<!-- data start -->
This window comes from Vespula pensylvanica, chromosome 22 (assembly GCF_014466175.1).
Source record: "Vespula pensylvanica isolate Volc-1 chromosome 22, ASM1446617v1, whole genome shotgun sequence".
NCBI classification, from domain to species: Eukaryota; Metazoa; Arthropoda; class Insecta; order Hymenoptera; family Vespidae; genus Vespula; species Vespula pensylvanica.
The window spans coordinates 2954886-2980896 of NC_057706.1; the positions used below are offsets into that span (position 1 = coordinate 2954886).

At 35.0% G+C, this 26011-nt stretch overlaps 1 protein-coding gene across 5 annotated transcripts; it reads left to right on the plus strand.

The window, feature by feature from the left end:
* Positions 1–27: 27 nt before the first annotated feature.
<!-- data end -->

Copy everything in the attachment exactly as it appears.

This window comes from Vespula pensylvanica, chromosome 22 (assembly GCF_014466175.1).
Source record: "Vespula pensylvanica isolate Volc-1 chromosome 22, ASM1446617v1, whole genome shotgun sequence".
NCBI classification, from domain to species: Eukaryota; Metazoa; Arthropoda; class Insecta; order Hymenoptera; family Vespidae; genus Vespula; species Vespula pensylvanica.
The window spans coordinates 2954886-2980896 of NC_057706.1; the positions used below are offsets into that span (position 1 = coordinate 2954886).

At 35.0% G+C, this 26011-nt stretch overlaps 1 protein-coding gene across 5 annotated transcripts; it reads left to right on the plus strand.

The window, feature by feature from the left end:
* Positions 1–27: 27 nt before the first annotated feature.